Sign In

Communications of the ACM

ACM News

Google Warns Journalists and Professors: Your Account is Under Attack


Warning!

Google has warned some prominent journalists and academicians that their accounts have been targeted by nation-sponsored hackers.

Credit: Ars Technica

Google is warning prominent journalists and professors that nation-sponsored hackers have recently targeted their accounts, according to reports delivered in the past 24 hours over social media.

The people reportedly receiving the warnings include Nobel Prize-winning economist and New York Times columnist Paul Krugman, Stanford University professor and former US diplomat Michael McFaul, GQ correspondent Keith Olbermann, and according to this tweet, Politico, Highline, and Foreign Policy contributor/columnist Julia Ioffe; New York Magazine reporter Jonathan Chait; and Atlantic magazine writer Jon Lovett. Reports of others receiving the warnings are here and here. Many of the reports included banners that Google displayed when account holders logged in. Ars spoke to someone who works for a well-known security company who also produced an image of a warning he received. The person said he was aware of a fellow security-industry professional receiving the same warning.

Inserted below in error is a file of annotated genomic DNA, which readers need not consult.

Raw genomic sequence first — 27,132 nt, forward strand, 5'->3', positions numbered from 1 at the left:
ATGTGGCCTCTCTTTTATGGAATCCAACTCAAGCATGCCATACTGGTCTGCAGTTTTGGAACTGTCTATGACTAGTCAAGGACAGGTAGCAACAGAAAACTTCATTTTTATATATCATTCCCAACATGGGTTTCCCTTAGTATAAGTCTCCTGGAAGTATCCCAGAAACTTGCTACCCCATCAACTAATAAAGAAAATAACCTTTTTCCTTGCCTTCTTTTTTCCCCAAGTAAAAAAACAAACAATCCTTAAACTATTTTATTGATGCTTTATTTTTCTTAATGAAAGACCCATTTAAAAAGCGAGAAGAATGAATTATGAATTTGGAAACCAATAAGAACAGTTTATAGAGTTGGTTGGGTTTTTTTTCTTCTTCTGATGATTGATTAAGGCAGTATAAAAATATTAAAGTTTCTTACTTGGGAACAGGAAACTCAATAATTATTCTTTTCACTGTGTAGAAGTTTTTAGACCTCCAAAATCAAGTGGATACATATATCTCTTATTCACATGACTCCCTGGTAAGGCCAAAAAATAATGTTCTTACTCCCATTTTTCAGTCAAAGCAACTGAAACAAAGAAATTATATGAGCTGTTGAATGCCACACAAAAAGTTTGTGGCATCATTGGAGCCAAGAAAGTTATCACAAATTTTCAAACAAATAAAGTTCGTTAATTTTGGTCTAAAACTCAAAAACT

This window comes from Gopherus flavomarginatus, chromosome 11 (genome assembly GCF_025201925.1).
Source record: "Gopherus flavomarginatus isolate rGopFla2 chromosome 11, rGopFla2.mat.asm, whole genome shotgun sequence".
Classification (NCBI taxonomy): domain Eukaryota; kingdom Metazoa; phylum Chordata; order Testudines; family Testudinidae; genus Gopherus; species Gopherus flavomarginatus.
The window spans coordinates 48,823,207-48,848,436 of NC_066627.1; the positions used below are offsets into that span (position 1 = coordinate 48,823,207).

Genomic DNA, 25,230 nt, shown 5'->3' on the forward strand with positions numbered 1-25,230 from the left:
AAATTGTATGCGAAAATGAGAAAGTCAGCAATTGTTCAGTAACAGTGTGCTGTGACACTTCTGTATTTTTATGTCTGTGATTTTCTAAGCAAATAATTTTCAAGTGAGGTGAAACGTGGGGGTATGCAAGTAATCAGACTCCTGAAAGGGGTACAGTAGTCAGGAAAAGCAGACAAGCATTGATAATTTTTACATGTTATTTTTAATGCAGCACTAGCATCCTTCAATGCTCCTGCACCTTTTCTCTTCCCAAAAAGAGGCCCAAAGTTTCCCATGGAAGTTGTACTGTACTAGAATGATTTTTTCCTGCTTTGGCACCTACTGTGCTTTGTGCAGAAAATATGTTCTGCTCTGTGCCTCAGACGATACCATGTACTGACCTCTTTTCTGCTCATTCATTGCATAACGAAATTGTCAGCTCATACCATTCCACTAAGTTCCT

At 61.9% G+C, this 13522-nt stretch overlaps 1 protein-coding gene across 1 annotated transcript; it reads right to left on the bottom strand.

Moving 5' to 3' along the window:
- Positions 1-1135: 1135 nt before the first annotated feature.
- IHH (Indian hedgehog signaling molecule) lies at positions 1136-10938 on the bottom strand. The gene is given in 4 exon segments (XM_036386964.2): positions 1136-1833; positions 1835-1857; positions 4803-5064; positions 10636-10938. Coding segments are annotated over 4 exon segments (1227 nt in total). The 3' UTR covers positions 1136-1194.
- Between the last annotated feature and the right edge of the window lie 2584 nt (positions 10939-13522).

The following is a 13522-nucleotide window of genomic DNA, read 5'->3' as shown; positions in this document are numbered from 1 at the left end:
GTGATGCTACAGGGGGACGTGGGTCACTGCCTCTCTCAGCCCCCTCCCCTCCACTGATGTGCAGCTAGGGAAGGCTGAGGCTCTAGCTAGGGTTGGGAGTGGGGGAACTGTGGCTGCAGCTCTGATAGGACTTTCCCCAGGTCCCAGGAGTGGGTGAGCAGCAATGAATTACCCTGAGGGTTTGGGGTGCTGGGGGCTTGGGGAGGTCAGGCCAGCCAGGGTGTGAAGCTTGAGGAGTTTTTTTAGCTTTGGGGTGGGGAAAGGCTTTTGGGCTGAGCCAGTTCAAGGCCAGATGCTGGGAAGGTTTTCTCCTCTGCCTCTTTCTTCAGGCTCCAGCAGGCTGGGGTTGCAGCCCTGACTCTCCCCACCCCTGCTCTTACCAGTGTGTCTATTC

One of the red banners included large white text that stated: "Warning: Google may have detected government-backed attackers trying to steal your password." It included a link that led to advice for securing accounts. Some of the people who received the warning reported their accounts were protected by two-factor authentication, which requires a piece of cryptographic hardware or a one-time password that's sent through a mobile device. Google has been sending warnings of nation-sponsored hacking attempts since 2012.

A Google spokesman, citing this overview of the warnings, said it's possible that the recent flurry may refer to hacking attempts that happened over the past month, as opposed to events that occurred more recently. He said Google officials deliberately delay warnings to prevent those behind the attacks from learning researchers' sources and methods for detecting the attacks. The delays apply only to attack attempts, rather than cases where attacks result in a successful account takeover.

 

From Ars Technica
View Full Article

 


 

No entries found